Control of our flaws is key to career success in the Machine Learning age. In the same way that the invention of the Sat-Nav has made car journeys easier (and saved many a marriage), a digital assistant recording our actions, contextualising them and revealing our behavioural quirks to ourselves, can speed up our personal development. Neiloy Ghosh, CFA and director, client services at Inalytics tells us more about what the future could look like for investment professionals.
There is no doubt that the best investors exhibit high levels of skill in their core activities of stock selection and position management and thus tend to enjoy career success and longevity. However, differentiating between luck and skill in the face of stellar short term results has long been a tricky task for investment firms, asset owners and even the investors themselves.
A run of good results can easily be comparable to the “hot hands” phenomenon in basketball. However unless those results have been generated by a good decision-making process, sensible assumptions and sound judgement, the powerful force of mean reversion is likely to triumph. As the writer John Ruskin stated: “skill is the unified force of experience, intellect and passion in their operation”. Experience is a key component of skill but, unfortunately for investment professionals starting out on their career journey, the only way to accumulate it is through time in the market observing, thinking, and acting.
A major part of accumulating experience is learning from errors. Indeed, without making errors we cannot really claim to be highly experienced. Yet, this key aspect of accumulating experience (and subsequently acquiring skill) is the very thing that investment professionals are currently threatened by. Behavioural finance theory constantly reminds us that not only are we error prone but predictably and repetitively so. Today we also have Machine Learning programmes presented as an existential threat to human investors but they too accumulate experience in real-time, through trial and painful error. As humans, we are not at a disadvantage because we make mistakes but because we all too frequently fail to acknowledge, admit and learn from them. Successful investing requires humility and an ongoing personal objective of minimising or swiftly recognising errors but, given our human frailties, can we hope to do this better than the machines?
For investment professionals at the outset or middle of their careers, a solution is likely to present itself in the near future and technology is our ally not our opponent. In the same way that the invention of the Sat-Nav has made car journeys easier (and saved many a marriage), a digital assistant recording our actions, contextualising them and revealing our behavioural quirks to ourselves, can speed up our personal development. The first digital assistants are already spreading through society so how long before we can work alongside an Investment Alexa? Thus as we accumulate experience we will be able to benefit from permanent and comprehensive digital records as opposed to fragile and self-serving memories.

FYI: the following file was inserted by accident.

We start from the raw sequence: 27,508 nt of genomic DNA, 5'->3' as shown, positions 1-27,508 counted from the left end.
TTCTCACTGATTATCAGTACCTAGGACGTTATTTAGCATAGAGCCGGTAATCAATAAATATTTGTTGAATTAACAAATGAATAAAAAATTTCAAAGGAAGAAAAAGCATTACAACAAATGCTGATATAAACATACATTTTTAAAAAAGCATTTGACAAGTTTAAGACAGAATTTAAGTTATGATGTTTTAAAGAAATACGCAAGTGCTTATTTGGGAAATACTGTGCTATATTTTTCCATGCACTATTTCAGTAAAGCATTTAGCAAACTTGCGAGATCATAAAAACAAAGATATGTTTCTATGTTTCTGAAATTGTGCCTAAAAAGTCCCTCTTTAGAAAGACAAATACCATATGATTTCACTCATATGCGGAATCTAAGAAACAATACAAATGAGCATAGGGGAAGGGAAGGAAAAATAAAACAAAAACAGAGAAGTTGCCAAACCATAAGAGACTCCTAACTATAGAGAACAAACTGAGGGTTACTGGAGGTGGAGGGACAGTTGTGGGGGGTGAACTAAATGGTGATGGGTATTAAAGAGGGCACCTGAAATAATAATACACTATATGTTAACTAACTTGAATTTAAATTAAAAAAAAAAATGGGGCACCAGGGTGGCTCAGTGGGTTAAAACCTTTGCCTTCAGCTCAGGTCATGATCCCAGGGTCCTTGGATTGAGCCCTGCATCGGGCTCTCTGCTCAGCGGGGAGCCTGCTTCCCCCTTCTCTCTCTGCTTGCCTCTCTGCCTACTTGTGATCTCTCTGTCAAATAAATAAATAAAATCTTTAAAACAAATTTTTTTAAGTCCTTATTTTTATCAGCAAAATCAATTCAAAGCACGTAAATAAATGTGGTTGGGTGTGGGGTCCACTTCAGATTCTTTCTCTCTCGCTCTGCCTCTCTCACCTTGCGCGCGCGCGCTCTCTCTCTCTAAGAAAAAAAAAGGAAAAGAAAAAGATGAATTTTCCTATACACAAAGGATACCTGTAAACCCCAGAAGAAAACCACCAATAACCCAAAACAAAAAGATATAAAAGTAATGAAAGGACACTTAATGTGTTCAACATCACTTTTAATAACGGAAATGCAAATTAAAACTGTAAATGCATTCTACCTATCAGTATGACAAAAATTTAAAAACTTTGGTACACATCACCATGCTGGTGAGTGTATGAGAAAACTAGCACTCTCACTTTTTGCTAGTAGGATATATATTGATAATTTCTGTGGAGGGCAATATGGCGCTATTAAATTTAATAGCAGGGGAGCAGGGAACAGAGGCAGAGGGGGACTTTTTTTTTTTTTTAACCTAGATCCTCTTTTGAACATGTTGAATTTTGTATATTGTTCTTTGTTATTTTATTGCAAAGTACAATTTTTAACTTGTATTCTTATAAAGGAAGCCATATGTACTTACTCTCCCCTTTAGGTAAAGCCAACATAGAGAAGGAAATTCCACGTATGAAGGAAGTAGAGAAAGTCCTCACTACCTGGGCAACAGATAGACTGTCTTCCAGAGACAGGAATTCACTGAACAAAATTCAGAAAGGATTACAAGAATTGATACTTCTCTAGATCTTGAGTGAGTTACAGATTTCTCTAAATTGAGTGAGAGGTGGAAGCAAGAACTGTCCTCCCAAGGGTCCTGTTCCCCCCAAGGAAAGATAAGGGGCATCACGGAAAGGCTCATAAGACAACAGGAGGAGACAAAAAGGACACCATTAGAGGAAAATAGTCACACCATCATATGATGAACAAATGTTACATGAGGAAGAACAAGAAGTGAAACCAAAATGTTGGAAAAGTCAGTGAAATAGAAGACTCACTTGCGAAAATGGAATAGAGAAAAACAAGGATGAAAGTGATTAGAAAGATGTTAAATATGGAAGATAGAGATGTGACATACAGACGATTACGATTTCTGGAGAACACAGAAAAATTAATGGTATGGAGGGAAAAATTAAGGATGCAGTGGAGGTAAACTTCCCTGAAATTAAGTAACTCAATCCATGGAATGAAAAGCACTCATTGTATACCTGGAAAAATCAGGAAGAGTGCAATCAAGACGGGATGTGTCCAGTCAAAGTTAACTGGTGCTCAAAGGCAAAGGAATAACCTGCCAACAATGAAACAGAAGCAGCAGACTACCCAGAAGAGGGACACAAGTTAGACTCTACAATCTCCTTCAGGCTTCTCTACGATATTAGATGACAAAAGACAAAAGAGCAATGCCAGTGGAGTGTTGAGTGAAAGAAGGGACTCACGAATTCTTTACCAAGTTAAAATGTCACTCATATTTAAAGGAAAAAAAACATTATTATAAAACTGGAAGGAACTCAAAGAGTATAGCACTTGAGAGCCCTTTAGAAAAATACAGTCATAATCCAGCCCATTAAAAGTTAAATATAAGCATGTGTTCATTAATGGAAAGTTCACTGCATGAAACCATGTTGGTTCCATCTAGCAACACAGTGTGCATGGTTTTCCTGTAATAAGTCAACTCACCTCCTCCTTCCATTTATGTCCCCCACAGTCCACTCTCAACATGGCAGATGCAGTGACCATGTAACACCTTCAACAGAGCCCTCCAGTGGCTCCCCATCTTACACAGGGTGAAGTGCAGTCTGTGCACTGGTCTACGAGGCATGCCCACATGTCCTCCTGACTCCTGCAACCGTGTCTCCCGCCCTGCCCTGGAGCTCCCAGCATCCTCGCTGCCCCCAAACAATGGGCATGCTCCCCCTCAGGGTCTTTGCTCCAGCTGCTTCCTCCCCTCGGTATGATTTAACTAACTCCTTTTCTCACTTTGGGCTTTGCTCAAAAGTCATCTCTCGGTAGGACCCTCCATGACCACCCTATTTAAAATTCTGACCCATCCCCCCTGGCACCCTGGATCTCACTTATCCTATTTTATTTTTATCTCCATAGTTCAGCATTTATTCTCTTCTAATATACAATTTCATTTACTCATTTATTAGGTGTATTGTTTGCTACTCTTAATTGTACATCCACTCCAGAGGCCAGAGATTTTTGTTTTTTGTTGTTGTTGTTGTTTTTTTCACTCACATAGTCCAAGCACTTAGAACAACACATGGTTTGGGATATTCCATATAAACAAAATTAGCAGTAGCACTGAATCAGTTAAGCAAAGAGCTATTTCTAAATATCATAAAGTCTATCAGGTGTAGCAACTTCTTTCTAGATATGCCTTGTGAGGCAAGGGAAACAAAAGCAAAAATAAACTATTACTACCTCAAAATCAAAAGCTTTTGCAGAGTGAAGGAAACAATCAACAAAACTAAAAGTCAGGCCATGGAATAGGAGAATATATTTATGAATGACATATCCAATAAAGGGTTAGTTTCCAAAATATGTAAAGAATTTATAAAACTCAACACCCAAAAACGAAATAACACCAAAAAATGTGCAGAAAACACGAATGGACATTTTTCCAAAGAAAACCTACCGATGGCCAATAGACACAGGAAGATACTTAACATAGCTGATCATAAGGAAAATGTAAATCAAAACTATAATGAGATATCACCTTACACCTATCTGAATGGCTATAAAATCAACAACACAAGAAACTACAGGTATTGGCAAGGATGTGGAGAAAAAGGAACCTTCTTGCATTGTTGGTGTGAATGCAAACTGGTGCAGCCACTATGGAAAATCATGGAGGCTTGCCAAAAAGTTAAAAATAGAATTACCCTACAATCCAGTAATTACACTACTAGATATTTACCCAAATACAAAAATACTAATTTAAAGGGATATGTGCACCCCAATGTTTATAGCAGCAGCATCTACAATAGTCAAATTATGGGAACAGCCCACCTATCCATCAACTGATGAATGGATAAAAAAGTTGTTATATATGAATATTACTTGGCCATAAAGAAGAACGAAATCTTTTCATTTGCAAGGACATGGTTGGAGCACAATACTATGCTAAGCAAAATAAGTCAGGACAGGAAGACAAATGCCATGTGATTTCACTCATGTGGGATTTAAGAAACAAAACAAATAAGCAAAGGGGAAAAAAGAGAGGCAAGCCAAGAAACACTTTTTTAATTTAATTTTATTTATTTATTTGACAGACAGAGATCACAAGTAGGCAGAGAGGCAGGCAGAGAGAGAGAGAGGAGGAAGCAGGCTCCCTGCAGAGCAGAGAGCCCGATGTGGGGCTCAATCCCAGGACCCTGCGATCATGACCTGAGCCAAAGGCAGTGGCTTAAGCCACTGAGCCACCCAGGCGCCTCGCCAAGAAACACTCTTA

We will be paid in the future based on how well we work with our digital colleagues and there will be a blurred line between what we do and they do. These relationships may turn out to be as fraught as our human ones as we will have to accept our colleague constantly exposing the flaws in our reasoning – those behavioural quirks – and providing evidence through past examples and probability based analysis. A bit like this exchange:
C-3PO: Sir, the possibility of successfully navigating an asteroid field is approximately three thousand, seven hundred and twenty to one!
Han Solo: Never tell me the odds!
Control of our flaws is key to career success in the Machine Learning age. Machine solutions are ideal for a corporate world where reducing uncertainty is imperative to efficiency. For investors however, uncertainty is intrinsic to what we do and perhaps our greatest skill is navigating in the fog. Experience teaches us that our reasoning is frequently flawed and that our certainty can rarely be absolute. In time the machines may learn the same truth but until that time our humanity can still provide us with a career edge.
Don’t miss our next webinar: Behavioural Finance - Are you still generating alpha when you sell? or our conference: Behavioural Finance in the age of algorithms